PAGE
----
The myth of Islamic banking

The myth of Islamic banking

By Dr Aqdas Ali Kazmi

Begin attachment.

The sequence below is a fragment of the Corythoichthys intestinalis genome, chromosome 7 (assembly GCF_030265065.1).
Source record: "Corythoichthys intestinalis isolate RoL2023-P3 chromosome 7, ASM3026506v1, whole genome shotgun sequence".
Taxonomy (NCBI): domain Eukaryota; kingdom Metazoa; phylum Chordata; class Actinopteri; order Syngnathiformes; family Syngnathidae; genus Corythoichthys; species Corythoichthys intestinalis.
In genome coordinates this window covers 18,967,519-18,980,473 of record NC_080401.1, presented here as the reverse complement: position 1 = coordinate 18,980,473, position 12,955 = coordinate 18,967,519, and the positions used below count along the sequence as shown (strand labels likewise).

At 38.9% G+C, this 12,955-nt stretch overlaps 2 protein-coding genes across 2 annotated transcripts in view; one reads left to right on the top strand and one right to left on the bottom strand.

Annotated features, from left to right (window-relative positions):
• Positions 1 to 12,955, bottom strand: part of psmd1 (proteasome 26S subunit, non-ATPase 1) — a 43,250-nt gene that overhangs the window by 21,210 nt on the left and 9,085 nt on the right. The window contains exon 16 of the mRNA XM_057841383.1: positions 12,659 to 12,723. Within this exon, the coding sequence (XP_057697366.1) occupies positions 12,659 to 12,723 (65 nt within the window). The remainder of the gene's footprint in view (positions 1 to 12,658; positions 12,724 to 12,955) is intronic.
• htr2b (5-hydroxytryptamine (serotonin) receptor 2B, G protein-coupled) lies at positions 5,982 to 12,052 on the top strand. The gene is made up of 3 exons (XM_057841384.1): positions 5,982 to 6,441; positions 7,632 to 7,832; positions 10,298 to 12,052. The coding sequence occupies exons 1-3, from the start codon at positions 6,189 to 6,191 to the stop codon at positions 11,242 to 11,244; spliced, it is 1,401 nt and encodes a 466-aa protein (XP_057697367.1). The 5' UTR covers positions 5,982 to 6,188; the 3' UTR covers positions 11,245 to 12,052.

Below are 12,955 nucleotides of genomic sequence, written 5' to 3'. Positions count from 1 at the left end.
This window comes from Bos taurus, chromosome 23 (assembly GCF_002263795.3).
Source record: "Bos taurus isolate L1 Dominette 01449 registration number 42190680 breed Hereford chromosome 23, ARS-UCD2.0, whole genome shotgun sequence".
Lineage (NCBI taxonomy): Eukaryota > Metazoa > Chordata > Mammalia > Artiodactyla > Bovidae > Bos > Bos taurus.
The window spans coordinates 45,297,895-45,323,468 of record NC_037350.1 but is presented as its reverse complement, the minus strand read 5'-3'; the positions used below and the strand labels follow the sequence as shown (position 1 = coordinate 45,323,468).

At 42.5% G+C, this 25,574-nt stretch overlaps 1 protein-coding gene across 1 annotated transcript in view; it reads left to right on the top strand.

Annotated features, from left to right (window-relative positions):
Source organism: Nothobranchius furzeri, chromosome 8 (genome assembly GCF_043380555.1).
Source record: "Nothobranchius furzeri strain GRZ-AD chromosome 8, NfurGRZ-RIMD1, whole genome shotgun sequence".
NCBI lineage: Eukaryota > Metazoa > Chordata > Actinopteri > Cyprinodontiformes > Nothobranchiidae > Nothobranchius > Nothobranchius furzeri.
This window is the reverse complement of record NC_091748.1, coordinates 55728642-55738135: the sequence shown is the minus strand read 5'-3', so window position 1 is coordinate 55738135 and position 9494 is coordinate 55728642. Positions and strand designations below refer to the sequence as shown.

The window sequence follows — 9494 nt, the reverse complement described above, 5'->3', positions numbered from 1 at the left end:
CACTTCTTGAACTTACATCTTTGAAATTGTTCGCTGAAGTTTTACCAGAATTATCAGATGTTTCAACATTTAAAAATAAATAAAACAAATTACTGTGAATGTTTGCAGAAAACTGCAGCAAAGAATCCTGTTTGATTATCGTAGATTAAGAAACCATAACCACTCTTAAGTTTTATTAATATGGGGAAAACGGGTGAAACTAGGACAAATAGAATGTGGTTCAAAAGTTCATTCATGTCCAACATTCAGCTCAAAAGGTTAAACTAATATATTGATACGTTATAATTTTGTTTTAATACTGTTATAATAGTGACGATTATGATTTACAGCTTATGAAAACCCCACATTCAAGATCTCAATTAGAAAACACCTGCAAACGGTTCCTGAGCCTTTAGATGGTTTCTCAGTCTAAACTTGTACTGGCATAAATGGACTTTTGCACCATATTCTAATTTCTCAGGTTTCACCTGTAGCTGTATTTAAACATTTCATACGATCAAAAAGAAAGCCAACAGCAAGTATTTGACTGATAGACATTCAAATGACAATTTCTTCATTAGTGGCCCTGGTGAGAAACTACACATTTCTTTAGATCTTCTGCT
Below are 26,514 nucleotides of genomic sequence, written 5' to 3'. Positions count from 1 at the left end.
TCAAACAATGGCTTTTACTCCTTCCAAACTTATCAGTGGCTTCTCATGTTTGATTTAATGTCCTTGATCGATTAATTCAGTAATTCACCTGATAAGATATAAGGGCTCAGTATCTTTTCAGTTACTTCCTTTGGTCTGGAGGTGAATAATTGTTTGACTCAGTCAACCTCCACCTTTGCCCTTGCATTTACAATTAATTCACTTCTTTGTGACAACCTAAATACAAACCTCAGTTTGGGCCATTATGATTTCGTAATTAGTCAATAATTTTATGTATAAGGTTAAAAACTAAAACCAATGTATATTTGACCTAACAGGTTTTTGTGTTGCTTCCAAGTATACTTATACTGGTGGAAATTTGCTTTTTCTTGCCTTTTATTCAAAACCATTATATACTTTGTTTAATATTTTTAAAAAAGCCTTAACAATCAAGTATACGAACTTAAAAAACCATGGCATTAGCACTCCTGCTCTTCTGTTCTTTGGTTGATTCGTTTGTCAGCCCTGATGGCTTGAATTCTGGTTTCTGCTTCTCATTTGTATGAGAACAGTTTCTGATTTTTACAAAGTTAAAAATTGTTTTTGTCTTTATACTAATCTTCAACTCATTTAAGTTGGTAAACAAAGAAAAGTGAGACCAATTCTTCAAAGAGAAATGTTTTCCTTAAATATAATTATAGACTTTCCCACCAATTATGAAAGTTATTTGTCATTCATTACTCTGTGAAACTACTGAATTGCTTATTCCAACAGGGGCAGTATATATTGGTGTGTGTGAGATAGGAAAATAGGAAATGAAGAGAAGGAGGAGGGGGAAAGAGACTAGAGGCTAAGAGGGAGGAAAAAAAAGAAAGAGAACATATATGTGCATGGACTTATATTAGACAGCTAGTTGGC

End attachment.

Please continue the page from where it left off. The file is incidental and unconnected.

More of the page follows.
ISLAMIC banking is commonly defined as that form of banking which operates without the norm of interest. As a concept, it is comparatively of recent origin. It is only during the last 50 years or so that Shariah experts, scholars and economists in the Muslim world have made stupendous efforts to develop the theoretical foundations and the operational framework for Islamic banking. As a consequence of these efforts, a vast literature has appeared on the subject of Islamic banking and the associated themes such as Islamic economics, Islamic finance, and Islamic monetary system and so on. A large number of journals and periodicals is being published on the subject, thus augmenting the stream of intellectual output of Muslim thinkers. Numerous universities around the world have approved Islamic banking for master’s course and doctoral level research and have conferred degrees on the subject. The workshops, seminars and conferences held on the subject of Islamic banking and Islamic economics during the last five decades throughout the Islamic world as well as some of the world financial centres like London and New York run into hundreds. It is not only the Islamic Development Bank at Jeddah but the IMF and the World Bank too, being the major international financial institutions, are promoting the cause of Islamic banking. The IMF at one stage had opened a Shariah department with the sole responsibilities of devising Shariah compliant securities for domestic and external debts and transforming the existing financial system in the Islamic world on lines specified by the Shariah department. What has been the success of these ventures, however, is of historical interest only. The bibliographies on the subjects such as Islamic economics and Islamic banking, etc., run into many volumes and cover thousands of pages. In this field the lead has been provided by the Islamic Research and Training Institutes (IRTI) of Islamic Development Bank. Other writers also have prepared their own bibliographies of Islamic economics and related themes and these bibliographies are also in numerous volumes. A critical review of the literature on Islamic banking and an evaluation of the so-called Islamic banks operating globally leads to a startling but significant revelation: Islamic banking both in theory and practice is nothing more than mythology. This mythology has a genesis, a structure and socio-economic implications which need to be analyzed in full detail. By its definition, structure, organization, functions and methodology, a bank cannot exist without interest. These two concepts are too intertwined to be separated. Because of the inseparability between a bank and the norm of interest, it can be concluded that Islamic banking is a mythical and a contradictory concept. If the objective is to abolish interest, the entire banking system will have to be scrapped altogether. In other words, if the foundation of the banking superstructure, namely the norm of interest has to be eliminated, the entire superstructure would have to be dismantled. However, to justify Islamic banking, the Shariah experts, economists, bankers and intellectuals have continued over the last five decades or so to build a web of myths which are increasing in number day by day. The first or the primary myth which has gained common currency throughout the Islamic world is based on gross misinterpretation of the Quranic verses on Riba, which have led to the conclusion that Riba prohibited in the Quran and the bank interest are identical and as such interest must be abolished from all tiers of the economy including banking. The Muslim scholars have never seriously and dispassionately discussed the three basic and inter-related questions. What is Riba? What is interest? Are Riba and interest synonymous? As a result of the failure of Islamic scholars to critically address these fundamental questions, the myths on Islamic banking continue to flourish. The second myth around which the concepts of Islamic banking and Islamic economy are developed points out that interest is the basic cause of the ills from which modern economies suffer such as unemployment, inflation, depression, income inequalities, poverty, etc. Remove the norm of interest and the economic system would be fully purified (Islamized) with no unemployment, no inflation and no income and wealth inequalities. The third myth is in the form of the popular claim that there are as many as 200 banking units or banking companies which operate around the globe without interest and that these banks represent alternative models to interest-based banking. Even the Western secular banking companies are now opening branches of Islamic banks or Islamic windows to cater to the needs of Muslim investors. The fourth myth is that J.M. Keynes, one of the greatest economists of the 20th century, in his numerous writings has propounded and approved the structure of an economy which is free from interest. The Quranic injunctions and interpretations forbidding interest are thus supported by western economists. The fifth myth is that the mode of profit-loss-sharing (PLS) is truly an Islamic mechanism and as such it can best serve as the basis of Islamic banking. In other words, PLS can replace the norm of interest in the banking industry and can give optimal results. The sixth myth stipulates that Islamic banking will become a reality once the Islamic economic system is established in its totality. In other words, the successful launching of true Islamic banking is contigent upon realizing the objective of transforming the existing economic systems which are secular in their outlook and spirit on Islamic lines. If a truly Islamic economic system is established in a particular country or globally, operation of Islamic banking and financial system will be feasible and practicable. The real issue is that the mythology of Islamic banking is being propagated as a new science throughout the Islamic world. Muslim scholars in Pakistan, Indonesia, Malaysia, Bangladesh, Sudan, Iran, Egypt and Saudi Arabia, etc., have taken the themes of Islamic banking and Islamic economics to a new level of research, interpretations and model-building. However, the process of Islamization of the baking and financial system has serious implications for the future of economies of the Islamic countries. In case, interest is abolished through an ordinance or an administrative fiat, the Muslim world would face an unparalleled predicament of economic disorder and disaster. The author is a former joint chief economist, Planning Commission, Islamabad.